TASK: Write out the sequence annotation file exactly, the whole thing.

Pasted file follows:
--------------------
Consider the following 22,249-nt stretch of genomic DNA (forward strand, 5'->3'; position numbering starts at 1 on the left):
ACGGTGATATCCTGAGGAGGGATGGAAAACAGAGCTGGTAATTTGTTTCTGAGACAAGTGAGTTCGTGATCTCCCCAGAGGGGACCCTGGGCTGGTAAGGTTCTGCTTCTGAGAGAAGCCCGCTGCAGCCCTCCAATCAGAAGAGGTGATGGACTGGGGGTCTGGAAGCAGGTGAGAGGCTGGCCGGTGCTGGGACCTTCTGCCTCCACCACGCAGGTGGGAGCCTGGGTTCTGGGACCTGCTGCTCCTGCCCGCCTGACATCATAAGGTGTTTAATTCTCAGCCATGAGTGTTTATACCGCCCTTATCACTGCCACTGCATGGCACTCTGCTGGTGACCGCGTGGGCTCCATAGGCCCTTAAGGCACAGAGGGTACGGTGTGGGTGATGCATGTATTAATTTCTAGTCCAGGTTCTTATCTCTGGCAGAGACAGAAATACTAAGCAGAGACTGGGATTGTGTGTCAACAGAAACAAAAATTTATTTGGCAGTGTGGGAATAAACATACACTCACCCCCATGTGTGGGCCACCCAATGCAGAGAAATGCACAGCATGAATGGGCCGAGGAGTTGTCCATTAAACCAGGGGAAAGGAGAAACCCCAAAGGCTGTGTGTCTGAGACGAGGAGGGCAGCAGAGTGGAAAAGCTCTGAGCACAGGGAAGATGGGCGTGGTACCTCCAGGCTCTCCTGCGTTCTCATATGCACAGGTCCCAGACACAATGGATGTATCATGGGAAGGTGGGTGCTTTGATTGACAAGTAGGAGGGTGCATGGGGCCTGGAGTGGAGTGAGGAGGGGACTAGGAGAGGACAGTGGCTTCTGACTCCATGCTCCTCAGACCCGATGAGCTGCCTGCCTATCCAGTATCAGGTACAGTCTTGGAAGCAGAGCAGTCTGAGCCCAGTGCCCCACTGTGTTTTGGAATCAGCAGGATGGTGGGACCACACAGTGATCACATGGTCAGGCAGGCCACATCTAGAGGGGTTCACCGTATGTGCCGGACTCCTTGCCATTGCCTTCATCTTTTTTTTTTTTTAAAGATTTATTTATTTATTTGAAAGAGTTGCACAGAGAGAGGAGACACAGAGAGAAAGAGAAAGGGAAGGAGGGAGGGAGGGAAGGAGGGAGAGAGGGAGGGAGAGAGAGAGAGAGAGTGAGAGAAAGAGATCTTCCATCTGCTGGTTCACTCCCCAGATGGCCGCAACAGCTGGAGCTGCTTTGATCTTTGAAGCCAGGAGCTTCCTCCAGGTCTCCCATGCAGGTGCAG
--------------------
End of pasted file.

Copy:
Consider the following 22,249-nt stretch of genomic DNA (forward strand, 5'->3'; position numbering starts at 1 on the left):
ACGGTGATATCCTGAGGAGGGATGGAAAACAGAGCTGGTAATTTGTTTCTGAGACAAGTGAGTTCGTGATCTCCCCAGAGGGGACCCTGGGCTGGTAAGGTTCTGCTTCTGAGAGAAGCCCGCTGCAGCCCTCCAATCAGAAGAGGTGATGGACTGGGGGTCTGGAAGCAGGTGAGAGGCTGGCCGGTGCTGGGACCTTCTGCCTCCACCACGCAGGTGGGAGCCTGGGTTCTGGGACCTGCTGCTCCTGCCCGCCTGACATCATAAGGTGTTTAATTCTCAGCCATGAGTGTTTATACCGCCCTTATCACTGCCACTGCATGGCACTCTGCTGGTGACCGCGTGGGCTCCATAGGCCCTTAAGGCACAGAGGGTACGGTGTGGGTGATGCATGTATTAATTTCTAGTCCAGGTTCTTATCTCTGGCAGAGACAGAAATACTAAGCAGAGACTGGGATTGTGTGTCAACAGAAACAAAAATTTATTTGGCAGTGTGGGAATAAACATACACTCACCCCCATGTGTGGGCCACCCAATGCAGAGAAATGCACAGCATGAATGGGCCGAGGAGTTGTCCATTAAACCAGGGGAAAGGAGAAACCCCAAAGGCTGTGTGTCTGAGACGAGGAGGGCAGCAGAGTGGAAAAGCTCTGAGCACAGGGAAGATGGGCGTGGTACCTCCAGGCTCTCCTGCGTTCTCATATGCACAGGTCCCAGACACAATGGATGTATCATGGGAAGGTGGGTGCTTTGATTGACAAGTAGGAGGGTGCATGGGGCCTGGAGTGGAGTGAGGAGGGGACTAGGAGAGGACAGTGGCTTCTGACTCCATGCTCCTCAGACCCGATGAGCTGCCTGCCTATCCAGTATCAGGTACAGTCTTGGAAGCAGAGCAGTCTGAGCCCAGTGCCCCACTGTGTTTTGGAATCAGCAGGATGGTGGGACCACACAGTGATCACATGGTCAGGCAGGCCACATCTAGAGGGGTTCACCGTATGTGCCGGACTCCTTGCCATTGCCTTCATCTTTTTTTTTTTTTAAAGATTTATTTATTTATTTGAAAGAGTTGCACAGAGAGAGGAGACACAGAGAGAAAGAGAAAGGGAAGGAGGGAGGGAGGGAAGGAGGGAGAGAGGGAGGGAGAGAGAGAGAGAGAGTGAGAGAAAGAGATCTTCCATCTGCTGGTTCACTCCCCAGATGGCCGCAACAGCTGGAGCTGCTTTGATCTTTGAAGCCAGGAGCTTCCTCCAGGTCTCCCATGCAGGTGCAG